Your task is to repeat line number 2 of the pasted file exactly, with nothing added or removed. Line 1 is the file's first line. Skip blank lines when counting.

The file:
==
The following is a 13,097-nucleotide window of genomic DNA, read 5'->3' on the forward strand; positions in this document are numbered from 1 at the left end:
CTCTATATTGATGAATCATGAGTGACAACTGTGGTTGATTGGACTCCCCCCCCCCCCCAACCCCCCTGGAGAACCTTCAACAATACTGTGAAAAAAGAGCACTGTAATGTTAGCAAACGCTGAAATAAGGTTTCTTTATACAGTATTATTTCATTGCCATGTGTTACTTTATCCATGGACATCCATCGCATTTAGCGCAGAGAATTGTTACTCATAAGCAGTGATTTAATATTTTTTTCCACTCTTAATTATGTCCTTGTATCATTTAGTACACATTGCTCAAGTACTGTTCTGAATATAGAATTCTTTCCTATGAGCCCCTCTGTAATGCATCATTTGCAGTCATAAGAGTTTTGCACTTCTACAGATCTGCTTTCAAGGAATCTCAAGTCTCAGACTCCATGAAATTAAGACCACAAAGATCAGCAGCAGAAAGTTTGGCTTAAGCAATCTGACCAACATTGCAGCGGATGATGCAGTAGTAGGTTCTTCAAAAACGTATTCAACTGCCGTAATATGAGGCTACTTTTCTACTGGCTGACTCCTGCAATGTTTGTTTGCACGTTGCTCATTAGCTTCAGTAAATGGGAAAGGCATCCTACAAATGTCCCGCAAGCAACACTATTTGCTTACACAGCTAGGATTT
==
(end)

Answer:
CTCTATATTGATGAATCATGAGTGACAACTGTGGTTGATTGGACTCCCCCCCCCCCCCAACCCCCCTGGAGAACCTTCAACAATACTGTGAAAAAAGAGCACTGTAATGTTAGCAAACGCTGAAATAAGGTTTCTTTATACAGTATTATTTCATTGCCATGTGTTACTTTATCCATGGACATCCATCGCATTTAGCGCAGAGAATTGTTACTCATAAGCAGTGATTTAATATTTTTTTCCACTCTTAATTATGTCCTTGTATCATTTAGTACACATTGCTCAAGTACTGTTCTGAATATAGAATTCTTTCCTATGAGCCCCTCTGTAATGCATCATTTGCAGTCATAAGAGTTTTGCACTTCTACAGATCTGCTTTCAAGGAATCTCAAGTCTCAGACTCCATGAAATTAAGACCACAAAGATCAGCAGCAGAAAGTTTGGCTTAAGCAATCTGACCAACATTGCAGCGGATGATGCAGTAGTAGGTTCTTCAAAAACGTATTCAACTGCCGTAATATGAGGCTACTTTTCTACTGGCTGACTCCTGCAATGTTTGTTTGCACGTTGCTCATTAGCTTCAGTAAATGGGAAAGGCATCCTACAAATGTCCCGCAAGCAACACTATTTGCTTACACAGCTAGGATTT